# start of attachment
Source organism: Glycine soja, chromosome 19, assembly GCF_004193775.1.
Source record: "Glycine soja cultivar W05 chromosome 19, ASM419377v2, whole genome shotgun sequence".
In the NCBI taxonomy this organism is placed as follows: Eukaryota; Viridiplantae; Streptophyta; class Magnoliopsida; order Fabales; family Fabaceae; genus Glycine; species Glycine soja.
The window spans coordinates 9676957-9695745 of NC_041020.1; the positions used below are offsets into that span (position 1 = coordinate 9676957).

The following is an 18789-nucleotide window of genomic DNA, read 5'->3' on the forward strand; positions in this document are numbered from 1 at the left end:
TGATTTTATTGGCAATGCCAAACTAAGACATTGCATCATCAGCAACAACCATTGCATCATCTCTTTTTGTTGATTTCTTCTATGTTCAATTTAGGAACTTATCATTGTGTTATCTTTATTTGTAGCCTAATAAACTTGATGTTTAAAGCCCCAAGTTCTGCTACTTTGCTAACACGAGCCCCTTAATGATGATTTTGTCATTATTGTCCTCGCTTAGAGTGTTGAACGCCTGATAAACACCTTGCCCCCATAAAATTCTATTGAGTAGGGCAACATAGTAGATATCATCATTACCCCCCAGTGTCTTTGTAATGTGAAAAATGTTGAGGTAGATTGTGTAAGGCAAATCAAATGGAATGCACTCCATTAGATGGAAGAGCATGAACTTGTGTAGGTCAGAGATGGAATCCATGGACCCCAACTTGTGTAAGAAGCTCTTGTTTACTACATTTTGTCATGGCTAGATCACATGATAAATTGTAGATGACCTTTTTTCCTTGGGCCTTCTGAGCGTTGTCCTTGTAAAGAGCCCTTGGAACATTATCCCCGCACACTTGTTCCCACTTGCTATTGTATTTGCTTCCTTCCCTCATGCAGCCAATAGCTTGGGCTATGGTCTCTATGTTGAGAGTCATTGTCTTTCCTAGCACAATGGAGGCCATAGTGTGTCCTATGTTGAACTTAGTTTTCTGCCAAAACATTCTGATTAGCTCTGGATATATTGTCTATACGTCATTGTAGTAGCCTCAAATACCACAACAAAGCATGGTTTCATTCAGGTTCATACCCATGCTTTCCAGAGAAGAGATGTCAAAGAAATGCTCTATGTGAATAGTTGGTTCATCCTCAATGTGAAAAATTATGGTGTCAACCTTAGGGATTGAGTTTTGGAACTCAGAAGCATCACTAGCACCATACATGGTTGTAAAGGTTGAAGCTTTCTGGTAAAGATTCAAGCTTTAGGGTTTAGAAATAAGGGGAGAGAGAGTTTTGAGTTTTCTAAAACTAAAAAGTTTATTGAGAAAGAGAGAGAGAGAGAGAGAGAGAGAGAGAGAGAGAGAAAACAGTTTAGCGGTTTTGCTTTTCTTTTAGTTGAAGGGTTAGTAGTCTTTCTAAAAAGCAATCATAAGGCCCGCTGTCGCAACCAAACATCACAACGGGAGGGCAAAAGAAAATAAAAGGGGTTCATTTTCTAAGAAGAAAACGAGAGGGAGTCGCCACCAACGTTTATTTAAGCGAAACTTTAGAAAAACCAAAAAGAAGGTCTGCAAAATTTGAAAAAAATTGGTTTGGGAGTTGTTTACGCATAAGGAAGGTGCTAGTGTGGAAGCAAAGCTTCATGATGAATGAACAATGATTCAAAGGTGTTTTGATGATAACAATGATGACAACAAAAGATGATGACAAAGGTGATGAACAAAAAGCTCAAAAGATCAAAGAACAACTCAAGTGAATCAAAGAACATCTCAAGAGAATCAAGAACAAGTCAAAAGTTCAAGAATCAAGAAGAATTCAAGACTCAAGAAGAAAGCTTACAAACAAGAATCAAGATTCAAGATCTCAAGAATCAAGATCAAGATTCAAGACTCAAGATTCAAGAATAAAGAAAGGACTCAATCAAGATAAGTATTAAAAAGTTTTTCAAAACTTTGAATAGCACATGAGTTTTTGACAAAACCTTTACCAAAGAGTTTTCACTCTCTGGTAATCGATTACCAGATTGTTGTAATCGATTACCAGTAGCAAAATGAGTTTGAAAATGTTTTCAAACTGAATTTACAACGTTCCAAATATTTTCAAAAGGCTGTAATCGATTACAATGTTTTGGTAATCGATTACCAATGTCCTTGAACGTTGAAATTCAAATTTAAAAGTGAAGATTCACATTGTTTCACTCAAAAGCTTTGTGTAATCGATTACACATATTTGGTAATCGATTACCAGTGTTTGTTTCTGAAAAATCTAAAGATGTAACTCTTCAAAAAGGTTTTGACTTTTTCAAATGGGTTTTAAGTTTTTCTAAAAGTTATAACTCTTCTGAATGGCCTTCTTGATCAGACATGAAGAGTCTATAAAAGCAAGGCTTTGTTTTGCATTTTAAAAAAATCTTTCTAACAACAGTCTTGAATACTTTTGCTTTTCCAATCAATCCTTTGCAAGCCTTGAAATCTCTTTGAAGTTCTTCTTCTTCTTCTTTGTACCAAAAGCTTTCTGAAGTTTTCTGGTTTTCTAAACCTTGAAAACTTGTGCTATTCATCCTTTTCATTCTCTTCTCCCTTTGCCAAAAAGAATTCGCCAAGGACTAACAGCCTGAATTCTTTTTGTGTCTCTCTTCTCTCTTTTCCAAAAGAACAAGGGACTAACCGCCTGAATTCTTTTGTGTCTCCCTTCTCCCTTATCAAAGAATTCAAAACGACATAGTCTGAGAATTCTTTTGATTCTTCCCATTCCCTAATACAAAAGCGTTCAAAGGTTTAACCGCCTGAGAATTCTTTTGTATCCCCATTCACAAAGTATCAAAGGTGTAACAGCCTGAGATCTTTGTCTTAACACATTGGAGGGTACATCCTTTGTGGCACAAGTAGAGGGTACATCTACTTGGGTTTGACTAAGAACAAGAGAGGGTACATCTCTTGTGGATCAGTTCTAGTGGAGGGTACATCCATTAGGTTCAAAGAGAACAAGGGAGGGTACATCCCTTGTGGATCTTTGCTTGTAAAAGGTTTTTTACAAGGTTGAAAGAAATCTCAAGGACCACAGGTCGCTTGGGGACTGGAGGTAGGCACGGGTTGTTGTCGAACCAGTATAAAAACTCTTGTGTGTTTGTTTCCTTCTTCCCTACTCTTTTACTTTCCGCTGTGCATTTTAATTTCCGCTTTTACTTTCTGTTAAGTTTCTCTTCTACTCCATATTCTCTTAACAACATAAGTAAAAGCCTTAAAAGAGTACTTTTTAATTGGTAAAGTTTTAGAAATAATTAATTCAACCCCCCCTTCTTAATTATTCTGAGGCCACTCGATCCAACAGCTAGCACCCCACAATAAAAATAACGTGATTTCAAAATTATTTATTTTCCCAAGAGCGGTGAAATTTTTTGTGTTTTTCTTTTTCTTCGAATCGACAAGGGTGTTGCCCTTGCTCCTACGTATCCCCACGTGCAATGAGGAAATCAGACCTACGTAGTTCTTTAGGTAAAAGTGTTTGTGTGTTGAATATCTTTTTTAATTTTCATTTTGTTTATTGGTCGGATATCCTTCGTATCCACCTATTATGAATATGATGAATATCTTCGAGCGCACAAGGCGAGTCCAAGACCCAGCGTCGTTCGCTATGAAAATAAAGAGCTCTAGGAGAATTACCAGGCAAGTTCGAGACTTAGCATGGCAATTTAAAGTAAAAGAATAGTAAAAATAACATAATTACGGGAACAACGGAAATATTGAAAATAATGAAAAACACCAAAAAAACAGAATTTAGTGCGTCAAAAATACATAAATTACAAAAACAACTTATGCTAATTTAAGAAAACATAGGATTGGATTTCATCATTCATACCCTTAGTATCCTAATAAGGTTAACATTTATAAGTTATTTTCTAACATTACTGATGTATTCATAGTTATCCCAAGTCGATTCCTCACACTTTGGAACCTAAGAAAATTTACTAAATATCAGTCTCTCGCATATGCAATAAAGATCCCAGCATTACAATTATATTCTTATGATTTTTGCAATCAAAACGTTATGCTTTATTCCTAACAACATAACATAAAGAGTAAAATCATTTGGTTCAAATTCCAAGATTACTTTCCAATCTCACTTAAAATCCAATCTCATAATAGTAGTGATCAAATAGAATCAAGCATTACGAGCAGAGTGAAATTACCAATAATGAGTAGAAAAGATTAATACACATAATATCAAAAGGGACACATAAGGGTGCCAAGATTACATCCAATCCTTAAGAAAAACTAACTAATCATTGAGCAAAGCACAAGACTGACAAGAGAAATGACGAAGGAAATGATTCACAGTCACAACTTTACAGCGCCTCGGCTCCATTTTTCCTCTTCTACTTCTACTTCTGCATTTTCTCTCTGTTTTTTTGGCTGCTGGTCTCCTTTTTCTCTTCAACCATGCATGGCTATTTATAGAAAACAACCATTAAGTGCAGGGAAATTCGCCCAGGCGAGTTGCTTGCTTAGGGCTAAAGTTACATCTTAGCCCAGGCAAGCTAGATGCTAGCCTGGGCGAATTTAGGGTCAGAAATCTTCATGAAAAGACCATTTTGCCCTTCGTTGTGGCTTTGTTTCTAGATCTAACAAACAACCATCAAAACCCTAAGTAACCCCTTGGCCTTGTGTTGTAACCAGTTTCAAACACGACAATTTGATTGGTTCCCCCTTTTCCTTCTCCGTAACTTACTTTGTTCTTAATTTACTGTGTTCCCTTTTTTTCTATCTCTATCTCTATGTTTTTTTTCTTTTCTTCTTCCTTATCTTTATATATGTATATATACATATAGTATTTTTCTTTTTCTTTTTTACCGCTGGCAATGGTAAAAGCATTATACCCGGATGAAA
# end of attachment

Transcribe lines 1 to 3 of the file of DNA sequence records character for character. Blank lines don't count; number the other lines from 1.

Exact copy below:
Source organism: Glycine soja, chromosome 19, assembly GCF_004193775.1.
Source record: "Glycine soja cultivar W05 chromosome 19, ASM419377v2, whole genome shotgun sequence".
In the NCBI taxonomy this organism is placed as follows: Eukaryota; Viridiplantae; Streptophyta; class Magnoliopsida; order Fabales; family Fabaceae; genus Glycine; species Glycine soja.